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Yesterday one of my co-workers suggested that I narrate the audio version of my book.  (I mentioned how I don’t have one out yet because it’d probably run me $2,500 or so to pay for a good narrator and I’m too selfish to go the free revenue share route.)

My immediate reaction was no, because it’s challenging to get the right quality.  And it takes time.  I recorded a short story I have under another pen name about two years ago and have yet to finalize editing on it so that it can actually get published.  Recording it was fine, but going back in and getting rid of any random background noise is the challenge, and it’s a new skillset to master on top of all the others.

But there’s another reason I’d hesitate to record a 90,000-word novel.  And that’s because I’m really more of a reader than a speak.  I’m actually fairly good at talking in public, so it’s not a shyness issue, it’s a pronunciation issue.

See, I know lots of words, but most of the  fancy words I know I learned through reading not speaking.  Which means that my personal pronunciation of those words is probably very, very different from what the dictionary says it should be.

I remember when I was younger that I would read the word facade, but I never connected it to the same word I’d heard people say because my interior pronunciation was so different from the real world version.  (Think fa-kade vs fa-sade, although I’m sure a dictionary would write that differently.)  Took me about five years to realize they were the same word…

It’s rarely an issue.  Honestly, how many times do you really use oeuvre in normal conversation?  Or bon mot? But some of those words do creep their way into my writing.  And I’d hate to have some listener out there happily listening to my story and then cracking up with uncontrollable laughter when I mispronounced patois.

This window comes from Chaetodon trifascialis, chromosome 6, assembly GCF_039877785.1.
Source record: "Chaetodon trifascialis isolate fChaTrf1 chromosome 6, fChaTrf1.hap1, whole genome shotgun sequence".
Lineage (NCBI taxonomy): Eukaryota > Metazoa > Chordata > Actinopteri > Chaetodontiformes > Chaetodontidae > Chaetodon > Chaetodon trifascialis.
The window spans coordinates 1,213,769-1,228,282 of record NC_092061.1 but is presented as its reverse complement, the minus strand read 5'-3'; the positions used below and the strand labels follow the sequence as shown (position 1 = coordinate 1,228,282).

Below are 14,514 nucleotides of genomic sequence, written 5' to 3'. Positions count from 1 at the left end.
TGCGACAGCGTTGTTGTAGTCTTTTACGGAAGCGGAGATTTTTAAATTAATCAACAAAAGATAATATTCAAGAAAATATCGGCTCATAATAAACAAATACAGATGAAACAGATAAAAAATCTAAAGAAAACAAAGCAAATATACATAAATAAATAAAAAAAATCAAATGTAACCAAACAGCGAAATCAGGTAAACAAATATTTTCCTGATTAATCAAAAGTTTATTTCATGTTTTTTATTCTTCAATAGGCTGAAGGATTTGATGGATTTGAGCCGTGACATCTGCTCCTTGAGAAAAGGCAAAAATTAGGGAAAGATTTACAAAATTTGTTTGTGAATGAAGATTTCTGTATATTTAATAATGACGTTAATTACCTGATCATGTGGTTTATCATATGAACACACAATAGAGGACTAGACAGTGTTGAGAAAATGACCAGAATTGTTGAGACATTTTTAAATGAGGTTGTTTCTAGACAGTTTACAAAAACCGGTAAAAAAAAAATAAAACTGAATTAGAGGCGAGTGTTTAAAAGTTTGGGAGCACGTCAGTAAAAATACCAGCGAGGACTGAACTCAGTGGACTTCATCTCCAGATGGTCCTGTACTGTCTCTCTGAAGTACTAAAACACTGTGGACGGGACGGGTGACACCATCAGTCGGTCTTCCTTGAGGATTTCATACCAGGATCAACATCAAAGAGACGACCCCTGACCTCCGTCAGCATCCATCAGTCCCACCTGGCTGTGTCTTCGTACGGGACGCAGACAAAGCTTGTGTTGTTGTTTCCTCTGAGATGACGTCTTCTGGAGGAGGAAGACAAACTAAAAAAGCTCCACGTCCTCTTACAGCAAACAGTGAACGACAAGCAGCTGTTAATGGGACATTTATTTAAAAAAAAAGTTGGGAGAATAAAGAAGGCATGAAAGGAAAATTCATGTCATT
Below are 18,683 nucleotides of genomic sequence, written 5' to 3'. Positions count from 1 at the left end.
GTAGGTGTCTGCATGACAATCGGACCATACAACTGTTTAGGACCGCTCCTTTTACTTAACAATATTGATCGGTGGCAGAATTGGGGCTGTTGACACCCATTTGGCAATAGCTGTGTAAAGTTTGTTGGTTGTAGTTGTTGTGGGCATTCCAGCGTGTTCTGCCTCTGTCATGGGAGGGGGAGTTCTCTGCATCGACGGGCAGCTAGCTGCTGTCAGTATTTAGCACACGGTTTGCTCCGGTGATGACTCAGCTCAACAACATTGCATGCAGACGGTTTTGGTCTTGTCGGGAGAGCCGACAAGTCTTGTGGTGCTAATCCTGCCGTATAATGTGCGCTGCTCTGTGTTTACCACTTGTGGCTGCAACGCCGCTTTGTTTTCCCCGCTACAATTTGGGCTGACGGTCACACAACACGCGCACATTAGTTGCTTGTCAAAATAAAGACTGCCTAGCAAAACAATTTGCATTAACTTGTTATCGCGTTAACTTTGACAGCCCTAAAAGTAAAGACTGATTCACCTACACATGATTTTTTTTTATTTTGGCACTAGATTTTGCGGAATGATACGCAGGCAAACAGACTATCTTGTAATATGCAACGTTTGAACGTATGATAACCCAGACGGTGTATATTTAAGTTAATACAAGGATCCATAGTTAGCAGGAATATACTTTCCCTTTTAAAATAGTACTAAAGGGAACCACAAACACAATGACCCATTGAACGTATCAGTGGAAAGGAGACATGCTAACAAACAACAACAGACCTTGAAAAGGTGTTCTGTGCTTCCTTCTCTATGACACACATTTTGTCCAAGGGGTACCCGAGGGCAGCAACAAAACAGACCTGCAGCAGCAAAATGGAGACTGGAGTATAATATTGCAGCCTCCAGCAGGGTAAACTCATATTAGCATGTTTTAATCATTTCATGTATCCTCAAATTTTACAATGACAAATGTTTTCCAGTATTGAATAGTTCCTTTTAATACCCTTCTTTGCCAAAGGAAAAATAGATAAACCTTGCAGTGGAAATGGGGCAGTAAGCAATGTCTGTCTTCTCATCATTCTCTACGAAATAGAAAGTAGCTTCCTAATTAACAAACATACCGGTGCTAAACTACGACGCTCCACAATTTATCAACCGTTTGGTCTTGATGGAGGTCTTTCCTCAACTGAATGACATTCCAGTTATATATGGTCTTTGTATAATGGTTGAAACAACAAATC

(Random story time.  I used to go to New York often for business.  One night I wanted to order room service.  There was a pasta on the menu called farfalle. Not pronounced far-fall as it turns out.  I asked for it and heard this dead silence on the other end of the line, so I knew I’d pronounced it wrong and the guy was just trying his hardest not to lose it.  I asked him how it was really pronounced, laughed when he pronounced it for me, and then told him I was also about to butcher the name of the glass of wine I wanted to order with it. *shrug*  Perfection really is over-rated.)

I know there’s a variety of pronunciations in the world.  Just have a New Zealander say the word six three times really fast and you’ll see what I mean.  But, really, the world does not need to be subjected to my creative interpretations of words I’ve really only ever read or written.